A major challenge for the successful treatment of alcoholism is long-lasting susceptibility to relapse. Several processes have been implicated in the compulsion to resume drinking during abstinence. These include drinking urges produced by ethanol (EtOH)-related environmental cues or contexts, EtOH-induced neuroadaptation resulting in anxiety and hypersensitivity to stress, as well as cognitive deficits associated with EtOH-induced neurodegeneration that can lead to impaired impulse control. Thus, considering that various risk factors exist that elicit vulnerability states in alcoholics, approaches to treatment drug discovery aimed at providing protection for multiple precipitating factors are likely to be more effective than approaches targeting only a single factor. An agent with an emerging profile of actions relevant for multiple relapse vulnerability states is cannabidiol (CBD), the main non-psychoactive and non-addictive component of the cannabis sativa plant. A factor limiting CBD's therapeutic potential in man has been the drug's low oral bioavailability paired with lack of a readily available and suitable drug delivery method. However, evidence has become available that the transdermal route of administration provides an effective delivery method for CBD. Therefore, preclinical evaluation of the profile of actions of transdermal CBD (tCBD) is timely and will close a major gap in knowledge on CBD's clinical potential. Preliminary studies confirmed that tCBD ameliorates several vulnerability states associated with relapse risk as measured by attenuation of cue- and stress-induced reinstatement of EtOH seeking, anxiety-like behavior, and reversal of impulsive behavior following EtOH intoxication. Of particular significance was the finding that the reduction of EtOH seeking remained unabated at the end of a nearly five-month post-treatment test period. This observation, paired with the attenuation of EtOH-induced impulsivity, is of substantial interest from both a medication development and neurobiological perspective in that it is suggestive of neuroregulatory actions of CBD that restore normal function to circuitries regulating reward, incentive motivation, impulsivity, stress and anxiety. The purpose of this project is to confirm the hypothesis that tCBD has therapeutic potential for multiple vulnerability states associated with relapse risk. This will be accomplished using rats with a history of EtOH dependence, a status essential for providing translational relevance, as follows: By establishing the short- and long-term profile of tCBD actions (1) on compulsive EtOH seeking and relapse, (2) on post-withdrawal manifestations of negative affect as measured by anxiety-like behavior and sensitivity to stress challenges, and (3) on impaired impulse control produced by EtOH intoxication. A parallel objective is to identify neuropharmacological systems mediating the diverse behavioral effects of tCBD and to examine whether tCBD has neuroprotective or proneurogenic actions relevant for the prevention or reversal of impaired impulse control. The results are likely to have significant implications for treatment drug development and understanding of the neural basis of relapse.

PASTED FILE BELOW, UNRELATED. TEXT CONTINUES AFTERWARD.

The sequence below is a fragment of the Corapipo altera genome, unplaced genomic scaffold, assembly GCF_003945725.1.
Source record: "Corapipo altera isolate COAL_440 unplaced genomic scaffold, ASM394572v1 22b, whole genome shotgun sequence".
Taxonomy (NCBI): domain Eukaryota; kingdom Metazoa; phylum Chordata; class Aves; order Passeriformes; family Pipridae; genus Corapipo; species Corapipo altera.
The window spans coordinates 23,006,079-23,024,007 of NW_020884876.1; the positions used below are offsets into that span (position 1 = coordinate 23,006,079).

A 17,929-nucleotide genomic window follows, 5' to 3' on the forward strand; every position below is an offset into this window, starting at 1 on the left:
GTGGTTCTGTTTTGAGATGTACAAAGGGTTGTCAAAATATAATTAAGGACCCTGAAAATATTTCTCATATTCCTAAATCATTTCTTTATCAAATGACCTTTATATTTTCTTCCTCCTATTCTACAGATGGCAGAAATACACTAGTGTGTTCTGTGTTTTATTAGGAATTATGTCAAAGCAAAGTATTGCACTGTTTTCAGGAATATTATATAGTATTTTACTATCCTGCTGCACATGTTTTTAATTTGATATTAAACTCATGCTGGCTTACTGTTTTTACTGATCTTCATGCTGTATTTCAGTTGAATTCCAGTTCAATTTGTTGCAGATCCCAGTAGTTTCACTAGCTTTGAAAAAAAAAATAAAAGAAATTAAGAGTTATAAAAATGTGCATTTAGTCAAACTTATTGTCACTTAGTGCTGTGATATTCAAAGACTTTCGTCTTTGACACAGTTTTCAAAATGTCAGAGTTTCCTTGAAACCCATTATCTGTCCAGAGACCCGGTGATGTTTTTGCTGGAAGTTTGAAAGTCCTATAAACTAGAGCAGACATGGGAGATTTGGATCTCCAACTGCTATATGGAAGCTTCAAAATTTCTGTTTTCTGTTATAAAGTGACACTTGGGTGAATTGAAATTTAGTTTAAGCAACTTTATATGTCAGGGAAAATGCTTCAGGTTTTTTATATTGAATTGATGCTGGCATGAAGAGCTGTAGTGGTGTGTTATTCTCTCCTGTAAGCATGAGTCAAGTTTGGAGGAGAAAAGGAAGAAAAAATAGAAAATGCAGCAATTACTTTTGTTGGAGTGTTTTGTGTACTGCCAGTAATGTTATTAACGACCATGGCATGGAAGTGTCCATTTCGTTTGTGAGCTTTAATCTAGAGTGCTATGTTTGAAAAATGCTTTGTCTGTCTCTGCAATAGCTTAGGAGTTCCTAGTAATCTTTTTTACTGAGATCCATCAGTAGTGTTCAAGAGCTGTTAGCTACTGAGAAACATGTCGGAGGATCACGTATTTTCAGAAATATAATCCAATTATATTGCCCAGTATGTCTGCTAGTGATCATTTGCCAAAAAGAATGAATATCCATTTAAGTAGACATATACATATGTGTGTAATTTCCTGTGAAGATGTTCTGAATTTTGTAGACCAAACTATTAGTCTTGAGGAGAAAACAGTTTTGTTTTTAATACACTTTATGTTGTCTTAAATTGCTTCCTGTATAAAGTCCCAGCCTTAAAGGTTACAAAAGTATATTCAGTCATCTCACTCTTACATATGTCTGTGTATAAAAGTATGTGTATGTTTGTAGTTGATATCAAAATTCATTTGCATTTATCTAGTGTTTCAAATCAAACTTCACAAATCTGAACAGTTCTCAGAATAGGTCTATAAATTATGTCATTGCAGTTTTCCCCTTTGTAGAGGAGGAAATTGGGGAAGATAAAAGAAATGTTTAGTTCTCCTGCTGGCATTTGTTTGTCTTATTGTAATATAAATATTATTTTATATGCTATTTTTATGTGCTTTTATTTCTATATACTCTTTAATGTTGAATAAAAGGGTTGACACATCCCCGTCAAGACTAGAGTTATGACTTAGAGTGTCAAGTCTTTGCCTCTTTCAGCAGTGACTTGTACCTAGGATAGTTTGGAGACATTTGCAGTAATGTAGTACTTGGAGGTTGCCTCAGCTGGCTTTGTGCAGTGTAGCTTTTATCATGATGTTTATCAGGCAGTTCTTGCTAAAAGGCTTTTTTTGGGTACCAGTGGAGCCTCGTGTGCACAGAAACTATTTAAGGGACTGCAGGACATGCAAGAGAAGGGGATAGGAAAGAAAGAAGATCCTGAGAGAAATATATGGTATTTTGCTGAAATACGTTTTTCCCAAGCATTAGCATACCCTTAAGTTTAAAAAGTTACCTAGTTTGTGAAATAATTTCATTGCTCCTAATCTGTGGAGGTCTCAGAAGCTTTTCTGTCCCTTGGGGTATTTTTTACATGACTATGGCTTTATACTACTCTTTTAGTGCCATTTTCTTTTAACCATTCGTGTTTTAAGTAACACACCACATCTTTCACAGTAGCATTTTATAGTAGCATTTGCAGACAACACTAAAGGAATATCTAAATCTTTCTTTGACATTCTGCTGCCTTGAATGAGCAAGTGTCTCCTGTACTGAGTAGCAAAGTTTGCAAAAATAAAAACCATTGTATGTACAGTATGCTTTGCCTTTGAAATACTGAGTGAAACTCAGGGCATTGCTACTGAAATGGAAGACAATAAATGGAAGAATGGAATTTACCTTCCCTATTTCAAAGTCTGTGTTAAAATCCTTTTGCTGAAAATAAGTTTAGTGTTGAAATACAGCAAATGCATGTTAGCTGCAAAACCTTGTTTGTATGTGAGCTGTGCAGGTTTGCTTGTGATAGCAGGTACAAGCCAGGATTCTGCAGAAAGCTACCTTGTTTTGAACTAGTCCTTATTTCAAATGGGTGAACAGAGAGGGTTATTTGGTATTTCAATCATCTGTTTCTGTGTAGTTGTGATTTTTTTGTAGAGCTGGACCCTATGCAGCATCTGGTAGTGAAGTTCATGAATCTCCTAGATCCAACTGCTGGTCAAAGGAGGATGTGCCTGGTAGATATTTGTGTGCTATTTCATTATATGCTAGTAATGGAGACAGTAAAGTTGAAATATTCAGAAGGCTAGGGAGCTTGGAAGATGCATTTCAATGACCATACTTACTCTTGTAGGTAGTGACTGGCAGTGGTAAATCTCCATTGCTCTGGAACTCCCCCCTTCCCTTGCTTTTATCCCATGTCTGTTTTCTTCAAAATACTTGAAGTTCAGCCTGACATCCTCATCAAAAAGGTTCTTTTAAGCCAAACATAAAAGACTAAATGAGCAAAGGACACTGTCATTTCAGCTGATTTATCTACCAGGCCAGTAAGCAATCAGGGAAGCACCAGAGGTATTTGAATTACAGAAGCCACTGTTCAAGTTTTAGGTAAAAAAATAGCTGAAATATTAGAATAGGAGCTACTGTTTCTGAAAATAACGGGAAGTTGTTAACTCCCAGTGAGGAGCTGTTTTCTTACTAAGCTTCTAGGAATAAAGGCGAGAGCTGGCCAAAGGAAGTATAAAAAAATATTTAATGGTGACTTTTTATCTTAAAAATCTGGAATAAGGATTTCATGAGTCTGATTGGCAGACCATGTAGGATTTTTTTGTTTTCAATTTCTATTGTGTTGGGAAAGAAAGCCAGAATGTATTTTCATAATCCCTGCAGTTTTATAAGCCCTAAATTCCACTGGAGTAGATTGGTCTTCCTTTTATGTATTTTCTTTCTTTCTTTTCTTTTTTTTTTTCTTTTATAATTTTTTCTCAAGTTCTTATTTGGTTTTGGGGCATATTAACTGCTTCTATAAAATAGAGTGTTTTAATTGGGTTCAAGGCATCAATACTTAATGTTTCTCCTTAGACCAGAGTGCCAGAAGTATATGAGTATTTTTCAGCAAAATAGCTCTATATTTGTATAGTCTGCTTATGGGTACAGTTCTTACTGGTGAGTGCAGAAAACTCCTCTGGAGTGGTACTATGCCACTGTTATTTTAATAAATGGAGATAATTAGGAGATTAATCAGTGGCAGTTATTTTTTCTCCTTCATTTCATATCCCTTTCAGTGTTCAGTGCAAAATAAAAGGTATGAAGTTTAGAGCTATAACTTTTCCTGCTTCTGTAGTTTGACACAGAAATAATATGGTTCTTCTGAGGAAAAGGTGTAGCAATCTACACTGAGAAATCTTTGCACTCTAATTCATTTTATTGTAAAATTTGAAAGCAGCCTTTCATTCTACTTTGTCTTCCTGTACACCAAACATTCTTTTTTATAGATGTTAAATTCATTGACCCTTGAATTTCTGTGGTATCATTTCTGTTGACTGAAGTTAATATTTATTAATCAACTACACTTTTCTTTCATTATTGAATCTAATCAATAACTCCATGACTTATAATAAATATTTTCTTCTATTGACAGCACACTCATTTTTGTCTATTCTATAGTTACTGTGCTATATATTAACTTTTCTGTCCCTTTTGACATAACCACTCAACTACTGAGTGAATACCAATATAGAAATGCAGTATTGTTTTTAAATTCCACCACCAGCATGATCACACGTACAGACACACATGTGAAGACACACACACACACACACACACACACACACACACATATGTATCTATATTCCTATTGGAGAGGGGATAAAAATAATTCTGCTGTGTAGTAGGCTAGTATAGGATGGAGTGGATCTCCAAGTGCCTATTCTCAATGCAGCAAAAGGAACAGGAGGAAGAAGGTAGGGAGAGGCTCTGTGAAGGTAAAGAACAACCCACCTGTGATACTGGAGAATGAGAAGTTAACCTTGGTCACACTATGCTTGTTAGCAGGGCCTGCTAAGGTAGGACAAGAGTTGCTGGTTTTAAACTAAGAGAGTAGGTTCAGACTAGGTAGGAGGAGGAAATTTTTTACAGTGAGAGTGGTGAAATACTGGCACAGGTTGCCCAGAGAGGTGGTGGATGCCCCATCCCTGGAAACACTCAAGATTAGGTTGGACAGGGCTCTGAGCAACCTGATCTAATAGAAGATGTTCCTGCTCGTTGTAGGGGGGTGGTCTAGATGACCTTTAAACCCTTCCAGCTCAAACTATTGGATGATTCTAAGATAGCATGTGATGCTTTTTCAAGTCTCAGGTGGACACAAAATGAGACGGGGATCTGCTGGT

This proposal addresses the need for more effective pharmacotherapies to prevent relapse in abstinent alcoholics. Alcoholics enter vulnerability states via multiple precipitating factors such that treatment drugs that target multiple aspects of vulnerability to relapse offer the promise of providing improved therapeutic benefits over medications currently in use for relapse prevention. Guided by recent findings that cannabidiol (CBD), the main non-psychoactive and non-addictive component of the cannabis sativa plant may have treatment potential for multiple conditions underlying vulnerability to relapse, the goal of this research is to comprehensively characterize the therapeutic potential of CBD while at the same time establishing conclusive leads with regard to mechanistic links through which CBD exerts its presumed broad scope of actions.